2. Materials and Methods

2.1. Study Area

The Municipality of Ulaanbaatar consists of nine administrative districts, which are sub-divided into 124 sub-districts, called “khoroos”. Two districts, Baganuur and Bagakhangai, and two khoroos in the Songinokhanirkhan district and the Bayansurkh district are excluded from the study area because of their remote and disparate locations. Therefore, the study area comprises 122 khoroos in seven districts, with a total area of approximately 756.25 km2 (see Figure 2). The study area is divided into three main areas: the city center area; the ger-areas; and others [21]. The center of the city is located around Sukhbaatar Square, in front of the governmental palace, and has been extensively developed with high-rise offices and apartment buildings.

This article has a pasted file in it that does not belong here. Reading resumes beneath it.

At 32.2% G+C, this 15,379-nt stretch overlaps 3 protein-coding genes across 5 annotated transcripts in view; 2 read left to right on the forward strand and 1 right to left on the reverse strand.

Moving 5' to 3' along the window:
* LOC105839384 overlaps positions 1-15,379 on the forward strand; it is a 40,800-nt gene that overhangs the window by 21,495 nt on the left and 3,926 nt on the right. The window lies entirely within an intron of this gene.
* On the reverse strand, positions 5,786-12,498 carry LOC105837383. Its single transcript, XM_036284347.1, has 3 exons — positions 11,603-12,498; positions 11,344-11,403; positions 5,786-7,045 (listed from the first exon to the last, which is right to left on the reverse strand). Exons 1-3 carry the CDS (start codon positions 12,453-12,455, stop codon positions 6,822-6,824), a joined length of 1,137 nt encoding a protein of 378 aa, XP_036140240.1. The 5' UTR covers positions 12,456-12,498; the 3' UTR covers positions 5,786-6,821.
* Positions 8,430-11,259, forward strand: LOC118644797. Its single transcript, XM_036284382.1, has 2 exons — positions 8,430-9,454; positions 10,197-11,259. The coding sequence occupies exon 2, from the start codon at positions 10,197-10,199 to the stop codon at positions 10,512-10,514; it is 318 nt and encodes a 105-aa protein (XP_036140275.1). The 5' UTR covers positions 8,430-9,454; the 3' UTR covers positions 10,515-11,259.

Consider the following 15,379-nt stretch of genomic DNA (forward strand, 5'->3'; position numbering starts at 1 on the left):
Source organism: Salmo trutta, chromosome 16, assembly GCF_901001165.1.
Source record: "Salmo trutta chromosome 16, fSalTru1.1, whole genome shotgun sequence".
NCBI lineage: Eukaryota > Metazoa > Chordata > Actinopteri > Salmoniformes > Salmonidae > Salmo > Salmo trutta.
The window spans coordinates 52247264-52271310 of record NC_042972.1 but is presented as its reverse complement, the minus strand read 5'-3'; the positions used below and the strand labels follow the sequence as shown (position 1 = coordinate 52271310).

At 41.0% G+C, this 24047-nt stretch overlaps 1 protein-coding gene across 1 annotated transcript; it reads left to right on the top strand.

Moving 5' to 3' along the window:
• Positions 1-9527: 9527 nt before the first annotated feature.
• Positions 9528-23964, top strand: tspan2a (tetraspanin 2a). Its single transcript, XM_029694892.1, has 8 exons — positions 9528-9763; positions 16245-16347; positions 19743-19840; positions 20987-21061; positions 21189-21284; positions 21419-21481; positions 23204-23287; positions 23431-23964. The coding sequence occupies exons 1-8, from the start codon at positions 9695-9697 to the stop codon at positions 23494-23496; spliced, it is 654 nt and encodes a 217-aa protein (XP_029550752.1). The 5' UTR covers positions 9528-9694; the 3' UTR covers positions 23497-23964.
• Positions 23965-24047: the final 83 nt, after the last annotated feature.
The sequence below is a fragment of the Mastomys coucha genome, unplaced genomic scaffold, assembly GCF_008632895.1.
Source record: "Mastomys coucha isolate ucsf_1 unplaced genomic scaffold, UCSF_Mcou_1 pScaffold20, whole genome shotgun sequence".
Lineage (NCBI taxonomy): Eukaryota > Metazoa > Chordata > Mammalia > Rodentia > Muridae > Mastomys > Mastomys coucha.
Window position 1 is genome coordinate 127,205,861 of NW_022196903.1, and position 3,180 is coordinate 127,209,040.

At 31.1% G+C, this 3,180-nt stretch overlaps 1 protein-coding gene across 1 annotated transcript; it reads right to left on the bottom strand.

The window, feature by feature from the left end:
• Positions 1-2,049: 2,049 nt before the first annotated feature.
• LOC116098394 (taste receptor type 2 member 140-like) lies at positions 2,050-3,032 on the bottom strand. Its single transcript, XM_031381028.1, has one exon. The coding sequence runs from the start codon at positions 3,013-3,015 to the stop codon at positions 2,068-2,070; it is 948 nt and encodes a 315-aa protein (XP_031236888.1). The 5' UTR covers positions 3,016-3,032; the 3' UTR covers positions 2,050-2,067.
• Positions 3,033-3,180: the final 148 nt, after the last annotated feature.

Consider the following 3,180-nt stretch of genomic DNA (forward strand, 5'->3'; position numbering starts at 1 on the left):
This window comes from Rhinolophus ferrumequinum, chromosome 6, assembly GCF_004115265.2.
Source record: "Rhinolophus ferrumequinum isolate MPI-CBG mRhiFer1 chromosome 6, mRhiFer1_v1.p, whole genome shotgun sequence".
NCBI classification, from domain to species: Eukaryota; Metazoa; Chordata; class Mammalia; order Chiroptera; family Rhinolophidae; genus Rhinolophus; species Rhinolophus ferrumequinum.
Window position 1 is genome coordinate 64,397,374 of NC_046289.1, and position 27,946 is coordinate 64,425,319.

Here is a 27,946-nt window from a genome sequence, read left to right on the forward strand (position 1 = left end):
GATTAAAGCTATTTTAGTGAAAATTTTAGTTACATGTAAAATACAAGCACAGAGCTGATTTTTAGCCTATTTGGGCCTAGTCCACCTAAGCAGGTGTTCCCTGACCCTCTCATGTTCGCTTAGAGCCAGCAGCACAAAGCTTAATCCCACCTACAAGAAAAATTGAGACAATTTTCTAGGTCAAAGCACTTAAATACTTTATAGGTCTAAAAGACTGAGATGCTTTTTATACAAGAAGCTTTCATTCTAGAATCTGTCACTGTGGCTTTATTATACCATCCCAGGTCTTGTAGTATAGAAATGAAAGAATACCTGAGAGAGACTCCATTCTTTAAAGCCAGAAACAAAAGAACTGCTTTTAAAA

The ger-areas have developed mainly in suburban areas, and over recent years have rapidly expanded. Today, migrants from rural areas continue to arrive in the city to claim their own land and build gers and khashaas. It is evident that there is a severe lack of essential urban infrastructure in these suburban areas, such as piped water systems, sanitation facilities, paved roads, public transportation, and heating systems [13]. Issues that must be urgently addressed include social and spatial inequality, water supply and sanitation, waste management, flood risk reduction, and air pollution [13]. Ger-areas are also found in the northern part of the study area, where developments mainly comprise summer camps, known as “zuslans”. These areas originally contained summer houses and second homes for city residents, but the area is now being exploited by new residents, and a large number of settlement clusters have now been established [39]. Although residential plots are found both in the city center and the ger-areas, those in the city center have experienced a gradual conversion to apartment blocks [18].